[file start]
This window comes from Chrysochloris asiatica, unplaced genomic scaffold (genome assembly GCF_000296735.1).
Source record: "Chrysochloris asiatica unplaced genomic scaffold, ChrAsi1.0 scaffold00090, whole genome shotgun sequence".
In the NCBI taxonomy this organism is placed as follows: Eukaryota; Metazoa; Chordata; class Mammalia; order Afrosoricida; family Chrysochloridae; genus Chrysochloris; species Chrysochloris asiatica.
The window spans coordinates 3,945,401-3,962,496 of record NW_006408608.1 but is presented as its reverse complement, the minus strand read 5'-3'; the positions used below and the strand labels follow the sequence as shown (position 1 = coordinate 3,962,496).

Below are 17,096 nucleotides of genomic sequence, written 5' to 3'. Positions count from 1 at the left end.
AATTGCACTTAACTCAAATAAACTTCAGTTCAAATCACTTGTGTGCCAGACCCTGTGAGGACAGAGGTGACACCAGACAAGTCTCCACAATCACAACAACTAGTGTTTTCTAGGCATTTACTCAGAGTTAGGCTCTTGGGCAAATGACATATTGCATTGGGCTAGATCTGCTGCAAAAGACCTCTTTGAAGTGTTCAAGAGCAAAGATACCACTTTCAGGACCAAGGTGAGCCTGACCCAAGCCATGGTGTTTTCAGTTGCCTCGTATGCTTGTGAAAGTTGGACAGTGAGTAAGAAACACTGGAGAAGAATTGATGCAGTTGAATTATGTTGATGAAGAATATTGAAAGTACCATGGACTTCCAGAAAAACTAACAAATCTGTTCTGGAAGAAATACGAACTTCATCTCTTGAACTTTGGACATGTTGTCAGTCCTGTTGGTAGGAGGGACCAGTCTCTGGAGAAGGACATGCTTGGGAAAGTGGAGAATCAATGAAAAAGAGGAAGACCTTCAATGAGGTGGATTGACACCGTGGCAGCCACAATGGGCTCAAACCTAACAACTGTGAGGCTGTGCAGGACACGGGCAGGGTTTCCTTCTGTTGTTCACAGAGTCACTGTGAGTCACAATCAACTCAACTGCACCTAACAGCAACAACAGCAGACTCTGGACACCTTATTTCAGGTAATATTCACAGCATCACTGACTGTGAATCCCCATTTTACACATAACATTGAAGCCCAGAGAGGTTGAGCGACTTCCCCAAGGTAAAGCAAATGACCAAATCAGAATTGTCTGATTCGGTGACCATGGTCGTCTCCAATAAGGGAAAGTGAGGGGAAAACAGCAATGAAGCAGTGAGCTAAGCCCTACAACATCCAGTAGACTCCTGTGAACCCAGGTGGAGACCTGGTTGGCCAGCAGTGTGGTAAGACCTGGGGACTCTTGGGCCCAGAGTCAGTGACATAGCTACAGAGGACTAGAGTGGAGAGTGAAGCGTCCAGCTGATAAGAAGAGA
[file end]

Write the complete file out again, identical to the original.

This window comes from Chrysochloris asiatica, unplaced genomic scaffold (genome assembly GCF_000296735.1).
Source record: "Chrysochloris asiatica unplaced genomic scaffold, ChrAsi1.0 scaffold00090, whole genome shotgun sequence".
In the NCBI taxonomy this organism is placed as follows: Eukaryota; Metazoa; Chordata; class Mammalia; order Afrosoricida; family Chrysochloridae; genus Chrysochloris; species Chrysochloris asiatica.
The window spans coordinates 3,945,401-3,962,496 of record NW_006408608.1 but is presented as its reverse complement, the minus strand read 5'-3'; the positions used below and the strand labels follow the sequence as shown (position 1 = coordinate 3,962,496).

Below are 17,096 nucleotides of genomic sequence, written 5' to 3'. Positions count from 1 at the left end.
AATTGCACTTAACTCAAATAAACTTCAGTTCAAATCACTTGTGTGCCAGACCCTGTGAGGACAGAGGTGACACCAGACAAGTCTCCACAATCACAACAACTAGTGTTTTCTAGGCATTTACTCAGAGTTAGGCTCTTGGGCAAATGACATATTGCATTGGGCTAGATCTGCTGCAAAAGACCTCTTTGAAGTGTTCAAGAGCAAAGATACCACTTTCAGGACCAAGGTGAGCCTGACCCAAGCCATGGTGTTTTCAGTTGCCTCGTATGCTTGTGAAAGTTGGACAGTGAGTAAGAAACACTGGAGAAGAATTGATGCAGTTGAATTATGTTGATGAAGAATATTGAAAGTACCATGGACTTCCAGAAAAACTAACAAATCTGTTCTGGAAGAAATACGAACTTCATCTCTTGAACTTTGGACATGTTGTCAGTCCTGTTGGTAGGAGGGACCAGTCTCTGGAGAAGGACATGCTTGGGAAAGTGGAGAATCAATGAAAAAGAGGAAGACCTTCAATGAGGTGGATTGACACCGTGGCAGCCACAATGGGCTCAAACCTAACAACTGTGAGGCTGTGCAGGACACGGGCAGGGTTTCCTTCTGTTGTTCACAGAGTCACTGTGAGTCACAATCAACTCAACTGCACCTAACAGCAACAACAGCAGACTCTGGACACCTTATTTCAGGTAATATTCACAGCATCACTGACTGTGAATCCCCATTTTACACATAACATTGAAGCCCAGAGAGGTTGAGCGACTTCCCCAAGGTAAAGCAAATGACCAAATCAGAATTGTCTGATTCGGTGACCATGGTCGTCTCCAATAAGGGAAAGTGAGGGGAAAACAGCAATGAAGCAGTGAGCTAAGCCCTACAACATCCAGTAGACTCCTGTGAACCCAGGTGGAGACCTGGTTGGCCAGCAGTGTGGTAAGACCTGGGGACTCTTGGGCCCAGAGTCAGTGACATAGCTACAGAGGACTAGAGTGGAGAGTGAAGCGTCCAGCTGATAAGAAGAGA